Peter Piquet (1912-20):
He was appointed to St Patrick’s parish in 1880, beginning a long association there with Peter Le Rennetel and Augustin Ginisty, the trio being dubbed the “French Shamrock”by their doting Irish parishioners. From its inception in Sydney in 1881, Piquet was prominent in the development of the St Vincent de Paul Society, and was its spiritual director for many years. He came to be extraordinarily popular as a confessor, and received constant summonses from dying Catholics who wanted him to help them make their peace with God. A short, intense little man, sporting in later life a well-kept white beard, he was typically seen darting through the streets of Sydney in response to some urgent call. To those who heard him preach, or sought his counsel and encouragement in the confessional, he projected warm humanity, deep sincerity, and a special something which people confidently attributed to familiarity with the ways of God; he was regarded by many Sydney Catholics as a living saint. In 1907 he was suspended and declared excommunicated by the archbishop of Sydney, Cardinal Patrick Moran, for his carelessness in observing Church marriage regulations, and protocols for the administration of other sacraments. Although quickly smoothed over, the incident reflected the unease felt by some Irish clergy at the more liberal pastoral approach adopted by the French Marists, particularly in the confessional. Appointed parish priest in 1912, he soon liquidated the parish debt, and constructed an impressive parish hall (1914-15) and senior boys’ school (1919). He was replaced as parish priest in 1920, partly because of poor health, but mainly because of his tendency to ignore directives from his Marist superiors. He remained on the staff at St Patrick’s as an assistant priest, and after 56 continuous years there, he died at Lewisham Hospital, Sydney, on 10 August, 1936.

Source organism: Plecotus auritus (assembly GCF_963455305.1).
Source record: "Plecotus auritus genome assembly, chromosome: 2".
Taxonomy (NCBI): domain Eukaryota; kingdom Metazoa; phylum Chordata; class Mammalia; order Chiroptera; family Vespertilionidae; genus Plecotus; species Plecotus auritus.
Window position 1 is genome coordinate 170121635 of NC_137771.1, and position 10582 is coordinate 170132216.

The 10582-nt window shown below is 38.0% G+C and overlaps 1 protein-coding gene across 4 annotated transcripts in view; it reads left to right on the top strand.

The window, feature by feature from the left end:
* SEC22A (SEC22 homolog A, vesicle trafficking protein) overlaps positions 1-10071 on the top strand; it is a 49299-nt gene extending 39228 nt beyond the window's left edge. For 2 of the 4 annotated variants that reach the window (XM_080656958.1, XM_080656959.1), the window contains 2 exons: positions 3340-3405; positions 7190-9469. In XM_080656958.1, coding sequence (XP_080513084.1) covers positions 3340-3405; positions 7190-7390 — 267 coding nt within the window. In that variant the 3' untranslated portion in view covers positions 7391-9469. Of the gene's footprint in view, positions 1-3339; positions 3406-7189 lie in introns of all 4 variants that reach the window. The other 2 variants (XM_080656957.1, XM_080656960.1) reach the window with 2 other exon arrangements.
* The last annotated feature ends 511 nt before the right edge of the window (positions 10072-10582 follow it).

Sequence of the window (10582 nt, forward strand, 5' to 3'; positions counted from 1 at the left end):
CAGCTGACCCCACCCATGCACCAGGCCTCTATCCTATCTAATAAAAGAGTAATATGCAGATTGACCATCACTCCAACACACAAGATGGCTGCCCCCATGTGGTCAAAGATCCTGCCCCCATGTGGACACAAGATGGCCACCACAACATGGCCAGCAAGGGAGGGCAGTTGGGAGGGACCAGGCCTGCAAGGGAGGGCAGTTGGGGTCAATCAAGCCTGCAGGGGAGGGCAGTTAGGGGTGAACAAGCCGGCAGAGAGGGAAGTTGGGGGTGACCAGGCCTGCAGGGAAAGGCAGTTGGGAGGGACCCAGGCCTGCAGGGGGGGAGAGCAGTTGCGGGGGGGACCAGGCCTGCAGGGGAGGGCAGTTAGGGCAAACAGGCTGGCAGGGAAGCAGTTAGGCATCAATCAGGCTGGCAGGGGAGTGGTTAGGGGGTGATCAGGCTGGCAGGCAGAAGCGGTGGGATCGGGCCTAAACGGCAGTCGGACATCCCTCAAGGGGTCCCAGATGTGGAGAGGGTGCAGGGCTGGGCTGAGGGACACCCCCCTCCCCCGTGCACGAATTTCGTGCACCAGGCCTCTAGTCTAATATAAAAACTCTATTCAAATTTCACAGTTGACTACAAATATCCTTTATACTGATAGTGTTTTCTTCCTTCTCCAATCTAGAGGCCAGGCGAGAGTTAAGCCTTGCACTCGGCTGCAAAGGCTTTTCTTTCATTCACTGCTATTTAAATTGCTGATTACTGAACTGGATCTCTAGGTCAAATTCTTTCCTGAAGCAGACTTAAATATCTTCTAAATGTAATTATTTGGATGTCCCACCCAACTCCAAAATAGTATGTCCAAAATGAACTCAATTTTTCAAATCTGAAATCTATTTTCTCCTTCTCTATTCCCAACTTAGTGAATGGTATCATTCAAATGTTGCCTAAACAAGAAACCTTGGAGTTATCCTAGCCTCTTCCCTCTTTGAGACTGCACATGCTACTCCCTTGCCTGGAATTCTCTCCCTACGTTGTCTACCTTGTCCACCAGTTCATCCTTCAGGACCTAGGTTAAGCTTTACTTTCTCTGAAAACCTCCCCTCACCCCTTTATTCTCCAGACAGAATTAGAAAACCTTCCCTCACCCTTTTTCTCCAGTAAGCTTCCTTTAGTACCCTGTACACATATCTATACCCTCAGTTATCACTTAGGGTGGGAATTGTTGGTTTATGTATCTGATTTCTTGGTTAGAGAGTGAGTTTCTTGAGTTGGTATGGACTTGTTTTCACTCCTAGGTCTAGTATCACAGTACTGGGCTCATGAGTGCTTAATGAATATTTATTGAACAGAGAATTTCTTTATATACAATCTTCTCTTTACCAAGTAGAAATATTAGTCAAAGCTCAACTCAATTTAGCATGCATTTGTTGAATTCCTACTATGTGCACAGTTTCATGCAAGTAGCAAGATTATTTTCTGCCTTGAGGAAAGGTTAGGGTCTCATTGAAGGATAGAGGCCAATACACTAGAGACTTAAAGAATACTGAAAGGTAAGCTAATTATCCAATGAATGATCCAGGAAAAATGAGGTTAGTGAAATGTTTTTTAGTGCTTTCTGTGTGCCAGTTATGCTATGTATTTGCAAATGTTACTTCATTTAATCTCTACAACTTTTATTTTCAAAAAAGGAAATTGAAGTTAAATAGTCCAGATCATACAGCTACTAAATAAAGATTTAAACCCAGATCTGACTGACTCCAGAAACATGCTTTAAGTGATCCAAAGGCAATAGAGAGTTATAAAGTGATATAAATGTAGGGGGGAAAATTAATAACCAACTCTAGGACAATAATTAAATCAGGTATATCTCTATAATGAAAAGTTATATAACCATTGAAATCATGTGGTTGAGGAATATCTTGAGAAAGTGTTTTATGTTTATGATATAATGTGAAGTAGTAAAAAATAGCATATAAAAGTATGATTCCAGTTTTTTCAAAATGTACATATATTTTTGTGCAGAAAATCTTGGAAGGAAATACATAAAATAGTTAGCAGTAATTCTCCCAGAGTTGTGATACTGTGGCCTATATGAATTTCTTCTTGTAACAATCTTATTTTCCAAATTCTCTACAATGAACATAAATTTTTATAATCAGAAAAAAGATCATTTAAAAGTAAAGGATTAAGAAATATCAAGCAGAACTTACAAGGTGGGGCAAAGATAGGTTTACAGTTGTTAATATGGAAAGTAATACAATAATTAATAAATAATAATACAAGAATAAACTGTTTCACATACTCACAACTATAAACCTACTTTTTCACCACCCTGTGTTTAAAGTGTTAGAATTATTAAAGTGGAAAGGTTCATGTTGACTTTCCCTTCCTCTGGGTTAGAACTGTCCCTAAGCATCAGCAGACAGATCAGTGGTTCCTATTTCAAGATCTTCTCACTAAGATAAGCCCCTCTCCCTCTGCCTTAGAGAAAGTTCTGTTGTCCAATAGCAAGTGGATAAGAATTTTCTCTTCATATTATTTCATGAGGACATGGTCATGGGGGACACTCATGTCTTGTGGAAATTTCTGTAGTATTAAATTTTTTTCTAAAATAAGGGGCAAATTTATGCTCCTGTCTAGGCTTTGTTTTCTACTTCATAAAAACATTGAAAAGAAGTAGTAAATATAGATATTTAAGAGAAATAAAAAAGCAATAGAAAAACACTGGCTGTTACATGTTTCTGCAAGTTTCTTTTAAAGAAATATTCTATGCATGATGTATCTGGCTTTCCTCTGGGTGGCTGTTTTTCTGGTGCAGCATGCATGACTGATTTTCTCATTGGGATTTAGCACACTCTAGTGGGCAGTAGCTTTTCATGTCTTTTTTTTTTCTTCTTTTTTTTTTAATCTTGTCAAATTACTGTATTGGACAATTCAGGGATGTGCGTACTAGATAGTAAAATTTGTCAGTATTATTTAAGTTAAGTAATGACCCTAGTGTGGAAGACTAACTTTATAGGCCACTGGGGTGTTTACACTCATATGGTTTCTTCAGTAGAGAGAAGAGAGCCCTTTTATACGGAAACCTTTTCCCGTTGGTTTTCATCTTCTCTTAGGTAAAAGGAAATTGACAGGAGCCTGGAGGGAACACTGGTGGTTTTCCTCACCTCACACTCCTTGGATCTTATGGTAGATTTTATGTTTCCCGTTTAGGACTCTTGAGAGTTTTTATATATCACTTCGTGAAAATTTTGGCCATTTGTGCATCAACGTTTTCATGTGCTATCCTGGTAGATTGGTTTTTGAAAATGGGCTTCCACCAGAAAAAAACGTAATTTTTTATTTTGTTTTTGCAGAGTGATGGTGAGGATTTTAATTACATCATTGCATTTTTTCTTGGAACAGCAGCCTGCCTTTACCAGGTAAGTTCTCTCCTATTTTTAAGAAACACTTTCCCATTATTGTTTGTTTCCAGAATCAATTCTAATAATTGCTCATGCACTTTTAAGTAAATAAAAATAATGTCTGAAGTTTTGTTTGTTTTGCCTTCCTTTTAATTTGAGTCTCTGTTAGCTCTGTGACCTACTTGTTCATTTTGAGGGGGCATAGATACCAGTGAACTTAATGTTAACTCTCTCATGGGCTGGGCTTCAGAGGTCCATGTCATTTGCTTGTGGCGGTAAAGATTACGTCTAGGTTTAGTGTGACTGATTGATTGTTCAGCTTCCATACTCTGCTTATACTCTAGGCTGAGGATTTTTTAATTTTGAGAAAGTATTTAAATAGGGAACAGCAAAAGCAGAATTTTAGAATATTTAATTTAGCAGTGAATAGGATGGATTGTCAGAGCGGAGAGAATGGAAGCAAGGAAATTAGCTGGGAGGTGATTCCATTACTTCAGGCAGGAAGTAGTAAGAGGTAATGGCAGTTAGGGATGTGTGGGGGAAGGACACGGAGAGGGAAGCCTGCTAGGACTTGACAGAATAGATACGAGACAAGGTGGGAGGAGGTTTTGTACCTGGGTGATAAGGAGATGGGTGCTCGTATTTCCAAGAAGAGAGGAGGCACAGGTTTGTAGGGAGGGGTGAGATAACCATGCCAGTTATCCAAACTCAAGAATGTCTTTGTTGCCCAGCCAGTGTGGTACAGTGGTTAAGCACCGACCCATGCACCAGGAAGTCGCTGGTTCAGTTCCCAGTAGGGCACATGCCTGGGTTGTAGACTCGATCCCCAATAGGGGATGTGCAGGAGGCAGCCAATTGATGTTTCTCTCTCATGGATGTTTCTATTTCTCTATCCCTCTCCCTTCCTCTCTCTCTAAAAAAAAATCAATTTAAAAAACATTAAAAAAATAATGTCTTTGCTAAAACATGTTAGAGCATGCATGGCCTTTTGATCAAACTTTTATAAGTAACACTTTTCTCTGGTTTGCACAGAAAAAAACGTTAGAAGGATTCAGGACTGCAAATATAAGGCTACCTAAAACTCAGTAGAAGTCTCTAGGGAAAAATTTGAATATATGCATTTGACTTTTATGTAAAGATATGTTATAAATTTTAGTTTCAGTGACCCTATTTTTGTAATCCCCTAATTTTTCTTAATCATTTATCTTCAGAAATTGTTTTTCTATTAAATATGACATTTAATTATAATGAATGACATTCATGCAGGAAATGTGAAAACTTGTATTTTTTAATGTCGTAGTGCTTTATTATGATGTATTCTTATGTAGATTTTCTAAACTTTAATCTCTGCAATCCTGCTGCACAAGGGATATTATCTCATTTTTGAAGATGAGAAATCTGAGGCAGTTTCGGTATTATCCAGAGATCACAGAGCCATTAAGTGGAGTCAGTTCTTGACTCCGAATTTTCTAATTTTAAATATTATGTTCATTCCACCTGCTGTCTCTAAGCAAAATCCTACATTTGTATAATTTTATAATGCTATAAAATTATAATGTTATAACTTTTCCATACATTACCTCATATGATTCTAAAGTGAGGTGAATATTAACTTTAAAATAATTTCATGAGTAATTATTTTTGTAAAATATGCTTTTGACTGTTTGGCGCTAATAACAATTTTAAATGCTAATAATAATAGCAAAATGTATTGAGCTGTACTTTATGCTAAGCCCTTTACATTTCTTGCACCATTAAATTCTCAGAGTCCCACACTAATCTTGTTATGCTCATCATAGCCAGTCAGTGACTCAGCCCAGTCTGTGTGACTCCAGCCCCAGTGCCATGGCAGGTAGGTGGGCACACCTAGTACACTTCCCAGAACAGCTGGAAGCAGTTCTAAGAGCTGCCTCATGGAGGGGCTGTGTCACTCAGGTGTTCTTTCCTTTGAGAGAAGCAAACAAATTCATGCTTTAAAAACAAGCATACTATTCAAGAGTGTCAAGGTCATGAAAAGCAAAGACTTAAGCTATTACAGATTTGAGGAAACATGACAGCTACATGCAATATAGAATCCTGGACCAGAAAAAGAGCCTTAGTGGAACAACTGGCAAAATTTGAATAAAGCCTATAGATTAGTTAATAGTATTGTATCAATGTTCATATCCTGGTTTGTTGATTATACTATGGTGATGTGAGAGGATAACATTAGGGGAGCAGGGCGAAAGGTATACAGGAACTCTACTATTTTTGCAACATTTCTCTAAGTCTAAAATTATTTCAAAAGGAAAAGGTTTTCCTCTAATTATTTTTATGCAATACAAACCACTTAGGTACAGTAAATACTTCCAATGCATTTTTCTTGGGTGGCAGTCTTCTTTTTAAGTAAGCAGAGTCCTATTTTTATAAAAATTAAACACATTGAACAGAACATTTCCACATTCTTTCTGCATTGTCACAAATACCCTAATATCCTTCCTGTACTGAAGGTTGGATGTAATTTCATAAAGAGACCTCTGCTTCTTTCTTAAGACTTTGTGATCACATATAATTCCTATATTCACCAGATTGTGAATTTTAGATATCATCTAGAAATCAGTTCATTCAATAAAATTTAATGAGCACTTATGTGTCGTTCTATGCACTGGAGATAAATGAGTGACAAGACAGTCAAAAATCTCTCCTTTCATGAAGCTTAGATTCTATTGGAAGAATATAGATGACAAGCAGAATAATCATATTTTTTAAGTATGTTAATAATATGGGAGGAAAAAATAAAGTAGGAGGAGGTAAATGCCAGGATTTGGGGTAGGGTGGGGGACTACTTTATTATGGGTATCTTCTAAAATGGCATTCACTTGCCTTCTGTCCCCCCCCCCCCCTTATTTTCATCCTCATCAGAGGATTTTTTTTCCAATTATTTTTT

Francis Laurent (1920-26):
He came to St Patrick’s as an assistant priest in 1914 after a spectacularly successful five years as parish priest at Hunters Hill. In 1920 he replaced the charismatic but elderly Peter Piquet as parish priest at St Patrick’s, and suffered greatly in subsequent years through bearing the brunt of Piquet’s resentment at being moved aside. The end of his term as parish priest in 1926 coincided with a significant organisational shift within the Marist order; administrative responsibility for St Patrick’s was transferred from the South Pacific sector of the order (strongly French in its personnel), and reallocated to the Marist New Zealand Province. Effectively, this ended the period of French Marist domination at St Patrick’s, and the church came to be served firstly by New Zealand, and then finally, Australian, Marists.